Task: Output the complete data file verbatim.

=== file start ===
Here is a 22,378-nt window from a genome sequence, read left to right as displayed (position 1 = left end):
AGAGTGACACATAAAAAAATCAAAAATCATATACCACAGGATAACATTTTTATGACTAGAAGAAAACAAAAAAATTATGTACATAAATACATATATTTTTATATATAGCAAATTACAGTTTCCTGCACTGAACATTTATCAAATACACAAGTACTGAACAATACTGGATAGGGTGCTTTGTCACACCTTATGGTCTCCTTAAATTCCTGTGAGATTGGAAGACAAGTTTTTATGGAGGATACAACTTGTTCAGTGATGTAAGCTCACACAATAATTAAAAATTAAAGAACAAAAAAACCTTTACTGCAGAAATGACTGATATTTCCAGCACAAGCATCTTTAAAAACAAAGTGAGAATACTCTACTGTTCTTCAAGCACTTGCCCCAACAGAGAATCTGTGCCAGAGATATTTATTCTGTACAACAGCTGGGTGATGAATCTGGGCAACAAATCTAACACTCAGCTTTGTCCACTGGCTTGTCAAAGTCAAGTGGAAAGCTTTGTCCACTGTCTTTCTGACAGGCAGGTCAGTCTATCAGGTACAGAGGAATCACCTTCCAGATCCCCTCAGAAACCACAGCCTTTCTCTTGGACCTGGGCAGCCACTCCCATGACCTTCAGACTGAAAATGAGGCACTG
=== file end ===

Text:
Here is a 22,378-nt window from a genome sequence, read left to right as displayed (position 1 = left end):
AGAGTGACACATAAAAAAATCAAAAATCATATACCACAGGATAACATTTTTATGACTAGAAGAAAACAAAAAAATTATGTACATAAATACATATATTTTTATATATAGCAAATTACAGTTTCCTGCACTGAACATTTATCAAATACACAAGTACTGAACAATACTGGATAGGGTGCTTTGTCACACCTTATGGTCTCCTTAAATTCCTGTGAGATTGGAAGACAAGTTTTTATGGAGGATACAACTTGTTCAGTGATGTAAGCTCACACAATAATTAAAAATTAAAGAACAAAAAAACCTTTACTGCAGAAATGACTGATATTTCCAGCACAAGCATCTTTAAAAACAAAGTGAGAATACTCTACTGTTCTTCAAGCACTTGCCCCAACAGAGAATCTGTGCCAGAGATATTTATTCTGTACAACAGCTGGGTGATGAATCTGGGCAACAAATCTAACACTCAGCTTTGTCCACTGGCTTGTCAAAGTCAAGTGGAAAGCTTTGTCCACTGTCTTTCTGACAGGCAGGTCAGTCTATCAGGTACAGAGGAATCACCTTCCAGATCCCCTCAGAAACCACAGCCTTTCTCTTGGACCTGGGCAGCCACTCCCATGACCTTCAGACTGAAAATGAGGCACTG